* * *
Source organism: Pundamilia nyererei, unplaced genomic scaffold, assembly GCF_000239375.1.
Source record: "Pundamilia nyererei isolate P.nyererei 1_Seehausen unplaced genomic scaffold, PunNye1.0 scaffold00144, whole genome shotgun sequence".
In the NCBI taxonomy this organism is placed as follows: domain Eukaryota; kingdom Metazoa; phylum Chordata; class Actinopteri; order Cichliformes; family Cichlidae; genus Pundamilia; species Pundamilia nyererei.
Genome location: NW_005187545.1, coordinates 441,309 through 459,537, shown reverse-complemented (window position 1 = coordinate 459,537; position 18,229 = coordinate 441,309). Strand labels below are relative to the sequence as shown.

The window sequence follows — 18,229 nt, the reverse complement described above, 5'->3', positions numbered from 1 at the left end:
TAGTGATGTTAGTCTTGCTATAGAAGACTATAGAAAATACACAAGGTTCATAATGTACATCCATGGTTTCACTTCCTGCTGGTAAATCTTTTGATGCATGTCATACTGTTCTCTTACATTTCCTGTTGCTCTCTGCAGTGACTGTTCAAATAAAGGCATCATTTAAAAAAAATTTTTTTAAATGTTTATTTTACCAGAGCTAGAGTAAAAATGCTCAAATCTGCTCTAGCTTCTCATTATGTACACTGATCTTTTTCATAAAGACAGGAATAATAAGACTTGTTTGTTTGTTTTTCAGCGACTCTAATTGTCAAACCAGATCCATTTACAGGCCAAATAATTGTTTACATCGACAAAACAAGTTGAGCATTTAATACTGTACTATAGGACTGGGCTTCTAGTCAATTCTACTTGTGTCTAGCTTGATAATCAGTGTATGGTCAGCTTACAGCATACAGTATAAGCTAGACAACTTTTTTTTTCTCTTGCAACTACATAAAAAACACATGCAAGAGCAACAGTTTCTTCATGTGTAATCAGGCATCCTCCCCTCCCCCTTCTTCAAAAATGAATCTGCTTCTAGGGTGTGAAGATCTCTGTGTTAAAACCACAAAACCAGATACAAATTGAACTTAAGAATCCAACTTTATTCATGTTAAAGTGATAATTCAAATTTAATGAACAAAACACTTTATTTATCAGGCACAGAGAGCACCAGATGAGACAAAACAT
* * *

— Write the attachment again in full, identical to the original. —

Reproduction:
Source organism: Pundamilia nyererei, unplaced genomic scaffold, assembly GCF_000239375.1.
Source record: "Pundamilia nyererei isolate P.nyererei 1_Seehausen unplaced genomic scaffold, PunNye1.0 scaffold00144, whole genome shotgun sequence".
In the NCBI taxonomy this organism is placed as follows: domain Eukaryota; kingdom Metazoa; phylum Chordata; class Actinopteri; order Cichliformes; family Cichlidae; genus Pundamilia; species Pundamilia nyererei.
Genome location: NW_005187545.1, coordinates 441,309 through 459,537, shown reverse-complemented (window position 1 = coordinate 459,537; position 18,229 = coordinate 441,309). Strand labels below are relative to the sequence as shown.

The window sequence follows — 18,229 nt, the reverse complement described above, 5'->3', positions numbered from 1 at the left end:
TAGTGATGTTAGTCTTGCTATAGAAGACTATAGAAAATACACAAGGTTCATAATGTACATCCATGGTTTCACTTCCTGCTGGTAAATCTTTTGATGCATGTCATACTGTTCTCTTACATTTCCTGTTGCTCTCTGCAGTGACTGTTCAAATAAAGGCATCATTTAAAAAAAATTTTTTTAAATGTTTATTTTACCAGAGCTAGAGTAAAAATGCTCAAATCTGCTCTAGCTTCTCATTATGTACACTGATCTTTTTCATAAAGACAGGAATAATAAGACTTGTTTGTTTGTTTTTCAGCGACTCTAATTGTCAAACCAGATCCATTTACAGGCCAAATAATTGTTTACATCGACAAAACAAGTTGAGCATTTAATACTGTACTATAGGACTGGGCTTCTAGTCAATTCTACTTGTGTCTAGCTTGATAATCAGTGTATGGTCAGCTTACAGCATACAGTATAAGCTAGACAACTTTTTTTTTCTCTTGCAACTACATAAAAAACACATGCAAGAGCAACAGTTTCTTCATGTGTAATCAGGCATCCTCCCCTCCCCCTTCTTCAAAAATGAATCTGCTTCTAGGGTGTGAAGATCTCTGTGTTAAAACCACAAAACCAGATACAAATTGAACTTAAGAATCCAACTTTATTCATGTTAAAGTGATAATTCAAATTTAATGAACAAAACACTTTATTTATCAGGCACAGAGAGCACCAGATGAGACAAAACAT